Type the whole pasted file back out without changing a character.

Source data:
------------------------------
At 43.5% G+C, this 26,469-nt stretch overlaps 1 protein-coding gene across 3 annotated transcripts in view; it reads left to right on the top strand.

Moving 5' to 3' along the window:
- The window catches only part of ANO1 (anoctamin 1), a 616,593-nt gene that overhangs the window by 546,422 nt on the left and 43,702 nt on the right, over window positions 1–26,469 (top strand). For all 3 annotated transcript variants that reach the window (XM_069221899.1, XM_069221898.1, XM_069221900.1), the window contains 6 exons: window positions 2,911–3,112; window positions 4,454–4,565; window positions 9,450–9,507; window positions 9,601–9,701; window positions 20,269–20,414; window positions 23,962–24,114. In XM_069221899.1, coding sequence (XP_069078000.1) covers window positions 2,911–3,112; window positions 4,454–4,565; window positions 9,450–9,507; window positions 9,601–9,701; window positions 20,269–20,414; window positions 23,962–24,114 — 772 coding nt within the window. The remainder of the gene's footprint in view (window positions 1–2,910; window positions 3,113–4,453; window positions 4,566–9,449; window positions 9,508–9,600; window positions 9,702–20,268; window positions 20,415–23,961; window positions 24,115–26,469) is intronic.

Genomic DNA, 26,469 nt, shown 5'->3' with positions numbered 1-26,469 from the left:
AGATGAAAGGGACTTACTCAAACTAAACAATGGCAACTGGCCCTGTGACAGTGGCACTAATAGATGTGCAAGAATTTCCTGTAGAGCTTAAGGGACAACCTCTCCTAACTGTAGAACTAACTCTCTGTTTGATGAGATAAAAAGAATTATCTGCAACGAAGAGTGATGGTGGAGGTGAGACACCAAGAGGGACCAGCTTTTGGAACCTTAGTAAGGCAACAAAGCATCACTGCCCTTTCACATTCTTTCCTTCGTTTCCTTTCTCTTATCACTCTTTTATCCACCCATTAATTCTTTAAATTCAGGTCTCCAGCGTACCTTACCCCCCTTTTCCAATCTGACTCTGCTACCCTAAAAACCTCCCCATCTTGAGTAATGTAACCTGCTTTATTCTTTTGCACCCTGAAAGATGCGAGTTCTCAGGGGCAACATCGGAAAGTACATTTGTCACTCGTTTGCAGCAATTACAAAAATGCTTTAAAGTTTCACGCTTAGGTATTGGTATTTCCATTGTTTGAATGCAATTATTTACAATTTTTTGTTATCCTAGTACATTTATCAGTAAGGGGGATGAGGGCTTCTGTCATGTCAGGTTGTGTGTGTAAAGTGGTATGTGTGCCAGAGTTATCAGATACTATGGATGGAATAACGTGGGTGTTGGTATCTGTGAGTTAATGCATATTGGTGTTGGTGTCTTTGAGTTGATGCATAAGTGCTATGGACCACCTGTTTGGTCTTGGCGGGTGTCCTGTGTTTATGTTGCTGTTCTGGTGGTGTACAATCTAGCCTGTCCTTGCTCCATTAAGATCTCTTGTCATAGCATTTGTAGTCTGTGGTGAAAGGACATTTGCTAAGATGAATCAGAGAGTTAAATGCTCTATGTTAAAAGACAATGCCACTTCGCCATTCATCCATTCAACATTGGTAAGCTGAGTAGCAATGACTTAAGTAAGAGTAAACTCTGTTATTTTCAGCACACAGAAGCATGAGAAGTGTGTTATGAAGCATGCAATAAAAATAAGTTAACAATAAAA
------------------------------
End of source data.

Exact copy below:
At 43.5% G+C, this 26,469-nt stretch overlaps 1 protein-coding gene across 3 annotated transcripts in view; it reads left to right on the top strand.

Moving 5' to 3' along the window:
- The window catches only part of ANO1 (anoctamin 1), a 616,593-nt gene that overhangs the window by 546,422 nt on the left and 43,702 nt on the right, over window positions 1–26,469 (top strand). For all 3 annotated transcript variants that reach the window (XM_069221899.1, XM_069221898.1, XM_069221900.1), the window contains 6 exons: window positions 2,911–3,112; window positions 4,454–4,565; window positions 9,450–9,507; window positions 9,601–9,701; window positions 20,269–20,414; window positions 23,962–24,114. In XM_069221899.1, coding sequence (XP_069078000.1) covers window positions 2,911–3,112; window positions 4,454–4,565; window positions 9,450–9,507; window positions 9,601–9,701; window positions 20,269–20,414; window positions 23,962–24,114 — 772 coding nt within the window. The remainder of the gene's footprint in view (window positions 1–2,910; window positions 3,113–4,453; window positions 4,566–9,449; window positions 9,508–9,600; window positions 9,702–20,268; window positions 20,415–23,961; window positions 24,115–26,469) is intronic.

Genomic DNA, 26,469 nt, shown 5'->3' with positions numbered 1-26,469 from the left:
AGATGAAAGGGACTTACTCAAACTAAACAATGGCAACTGGCCCTGTGACAGTGGCACTAATAGATGTGCAAGAATTTCCTGTAGAGCTTAAGGGACAACCTCTCCTAACTGTAGAACTAACTCTCTGTTTGATGAGATAAAAAGAATTATCTGCAACGAAGAGTGATGGTGGAGGTGAGACACCAAGAGGGACCAGCTTTTGGAACCTTAGTAAGGCAACAAAGCATCACTGCCCTTTCACATTCTTTCCTTCGTTTCCTTTCTCTTATCACTCTTTTATCCACCCATTAATTCTTTAAATTCAGGTCTCCAGCGTACCTTACCCCCCTTTTCCAATCTGACTCTGCTACCCTAAAAACCTCCCCATCTTGAGTAATGTAACCTGCTTTATTCTTTTGCACCCTGAAAGATGCGAGTTCTCAGGGGCAACATCGGAAAGTACATTTGTCACTCGTTTGCAGCAATTACAAAAATGCTTTAAAGTTTCACGCTTAGGTATTGGTATTTCCATTGTTTGAATGCAATTATTTACAATTTTTTGTTATCCTAGTACATTTATCAGTAAGGGGGATGAGGGCTTCTGTCATGTCAGGTTGTGTGTGTAAAGTGGTATGTGTGCCAGAGTTATCAGATACTATGGATGGAATAACGTGGGTGTTGGTATCTGTGAGTTAATGCATATTGGTGTTGGTGTCTTTGAGTTGATGCATAAGTGCTATGGACCACCTGTTTGGTCTTGGCGGGTGTCCTGTGTTTATGTTGCTGTTCTGGTGGTGTACAATCTAGCCTGTCCTTGCTCCATTAAGATCTCTTGTCATAGCATTTGTAGTCTGTGGTGAAAGGACATTTGCTAAGATGAATCAGAGAGTTAAATGCTCTATGTTAAAAGACAATGCCACTTCGCCATTCATCCATTCAACATTGGTAAGCTGAGTAGCAATGACTTAAGTAAGAGTAAACTCTGTTATTTTCAGCACACAGAAGCATGAGAAGTGTGTTATGAAGCATGCAATAAAAATAAGTTAACAATAAAA